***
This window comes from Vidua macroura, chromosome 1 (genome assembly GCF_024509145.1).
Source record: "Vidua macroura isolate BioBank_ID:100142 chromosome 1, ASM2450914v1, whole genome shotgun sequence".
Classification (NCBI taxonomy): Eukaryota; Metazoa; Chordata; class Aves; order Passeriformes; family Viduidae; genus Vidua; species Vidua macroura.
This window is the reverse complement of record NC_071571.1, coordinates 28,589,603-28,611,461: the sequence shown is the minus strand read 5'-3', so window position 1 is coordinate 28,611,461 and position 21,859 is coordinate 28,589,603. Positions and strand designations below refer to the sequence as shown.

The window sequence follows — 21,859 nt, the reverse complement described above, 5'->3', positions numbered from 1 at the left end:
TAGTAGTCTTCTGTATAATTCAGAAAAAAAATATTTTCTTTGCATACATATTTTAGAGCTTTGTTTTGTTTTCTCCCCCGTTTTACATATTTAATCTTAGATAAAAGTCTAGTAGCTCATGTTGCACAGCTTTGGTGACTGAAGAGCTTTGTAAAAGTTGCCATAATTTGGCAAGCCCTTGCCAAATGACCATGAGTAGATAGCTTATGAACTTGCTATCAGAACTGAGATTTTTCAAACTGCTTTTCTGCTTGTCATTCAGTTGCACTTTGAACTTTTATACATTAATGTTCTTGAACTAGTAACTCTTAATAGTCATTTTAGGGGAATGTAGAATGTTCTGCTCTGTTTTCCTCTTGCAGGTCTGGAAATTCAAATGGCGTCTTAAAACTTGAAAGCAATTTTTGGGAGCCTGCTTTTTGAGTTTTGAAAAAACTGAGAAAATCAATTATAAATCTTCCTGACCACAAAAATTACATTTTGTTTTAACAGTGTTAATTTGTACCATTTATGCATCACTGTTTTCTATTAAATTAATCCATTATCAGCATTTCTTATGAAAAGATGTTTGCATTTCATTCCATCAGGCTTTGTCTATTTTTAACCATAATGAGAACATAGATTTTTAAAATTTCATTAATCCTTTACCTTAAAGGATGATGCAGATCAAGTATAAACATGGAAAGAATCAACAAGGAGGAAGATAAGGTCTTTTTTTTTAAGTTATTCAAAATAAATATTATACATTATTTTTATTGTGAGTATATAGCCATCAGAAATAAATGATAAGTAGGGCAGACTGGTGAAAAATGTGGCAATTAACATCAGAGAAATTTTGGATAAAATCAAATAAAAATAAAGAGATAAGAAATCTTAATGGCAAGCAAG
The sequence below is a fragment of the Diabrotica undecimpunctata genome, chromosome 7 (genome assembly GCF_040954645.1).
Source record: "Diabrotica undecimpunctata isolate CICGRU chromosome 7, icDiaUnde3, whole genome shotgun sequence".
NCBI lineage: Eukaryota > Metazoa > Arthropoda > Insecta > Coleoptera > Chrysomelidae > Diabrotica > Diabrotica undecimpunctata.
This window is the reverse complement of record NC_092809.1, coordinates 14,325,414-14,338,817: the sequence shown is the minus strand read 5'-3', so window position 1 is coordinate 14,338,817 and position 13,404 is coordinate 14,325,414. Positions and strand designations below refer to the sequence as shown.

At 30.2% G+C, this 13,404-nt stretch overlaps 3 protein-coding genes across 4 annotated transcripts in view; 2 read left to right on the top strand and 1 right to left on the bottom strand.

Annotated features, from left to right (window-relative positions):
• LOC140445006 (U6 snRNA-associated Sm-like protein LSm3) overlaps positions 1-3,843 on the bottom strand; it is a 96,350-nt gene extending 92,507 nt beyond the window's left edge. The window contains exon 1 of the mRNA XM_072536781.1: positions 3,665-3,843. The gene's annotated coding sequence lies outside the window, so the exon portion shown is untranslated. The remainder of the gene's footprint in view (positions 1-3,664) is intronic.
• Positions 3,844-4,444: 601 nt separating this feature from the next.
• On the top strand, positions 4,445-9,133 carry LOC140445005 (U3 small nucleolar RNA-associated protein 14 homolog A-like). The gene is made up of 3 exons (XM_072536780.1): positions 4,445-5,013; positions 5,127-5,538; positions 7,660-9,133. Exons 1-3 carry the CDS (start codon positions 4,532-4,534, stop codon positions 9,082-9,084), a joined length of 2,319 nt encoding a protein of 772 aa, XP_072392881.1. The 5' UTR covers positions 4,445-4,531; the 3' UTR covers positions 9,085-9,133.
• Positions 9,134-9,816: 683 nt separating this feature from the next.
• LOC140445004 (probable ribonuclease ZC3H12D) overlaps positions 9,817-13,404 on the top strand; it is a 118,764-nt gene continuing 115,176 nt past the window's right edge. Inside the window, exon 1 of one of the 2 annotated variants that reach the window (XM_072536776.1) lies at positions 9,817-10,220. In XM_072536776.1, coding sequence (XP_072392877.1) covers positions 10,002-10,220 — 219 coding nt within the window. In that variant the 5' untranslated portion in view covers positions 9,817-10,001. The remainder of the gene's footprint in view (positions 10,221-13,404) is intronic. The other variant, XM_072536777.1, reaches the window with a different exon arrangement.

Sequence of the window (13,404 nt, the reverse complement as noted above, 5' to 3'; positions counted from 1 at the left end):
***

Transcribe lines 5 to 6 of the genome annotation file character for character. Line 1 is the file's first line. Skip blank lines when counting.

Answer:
The window sequence follows — 21,859 nt, the reverse complement described above, 5'->3', positions numbered from 1 at the left end:
TAGTAGTCTTCTGTATAATTCAGAAAAAAAATATTTTCTTTGCATACATATTTTAGAGCTTTGTTTTGTTTTCTCCCCCGTTTTACATATTTAATCTTAGATAAAAGTCTAGTAGCTCATGTTGCACAGCTTTGGTGACTGAAGAGCTTTGTAAAAGTTGCCATAATTTGGCAAGCCCTTGCCAAATGACCATGAGTAGATAGCTTATGAACTTGCTATCAGAACTGAGATTTTTCAAACTGCTTTTCTGCTTGTCATTCAGTTGCACTTTGAACTTTTATACATTAATGTTCTTGAACTAGTAACTCTTAATAGTCATTTTAGGGGAATGTAGAATGTTCTGCTCTGTTTTCCTCTTGCAGGTCTGGAAATTCAAATGGCGTCTTAAAACTTGAAAGCAATTTTTGGGAGCCTGCTTTTTGAGTTTTGAAAAAACTGAGAAAATCAATTATAAATCTTCCTGACCACAAAAATTACATTTTGTTTTAACAGTGTTAATTTGTACCATTTATGCATCACTGTTTTCTATTAAATTAATCCATTATCAGCATTTCTTATGAAAAGATGTTTGCATTTCATTCCATCAGGCTTTGTCTATTTTTAACCATAATGAGAACATAGATTTTTAAAATTTCATTAATCCTTTACCTTAAAGGATGATGCAGATCAAGTATAAACATGGAAAGAATCAACAAGGAGGAAGATAAGGTCTTTTTTTTTAAGTTATTCAAAATAAATATTATACATTATTTTTATTGTGAGTATATAGCCATCAGAAATAAATGATAAGTAGGGCAGACTGGTGAAAAATGTGGCAATTAACATCAGAGAAATTTTGGATAAAATCAAATAAAAATAAAGAGATAAGAAATCTTAATGGCAAGCAAG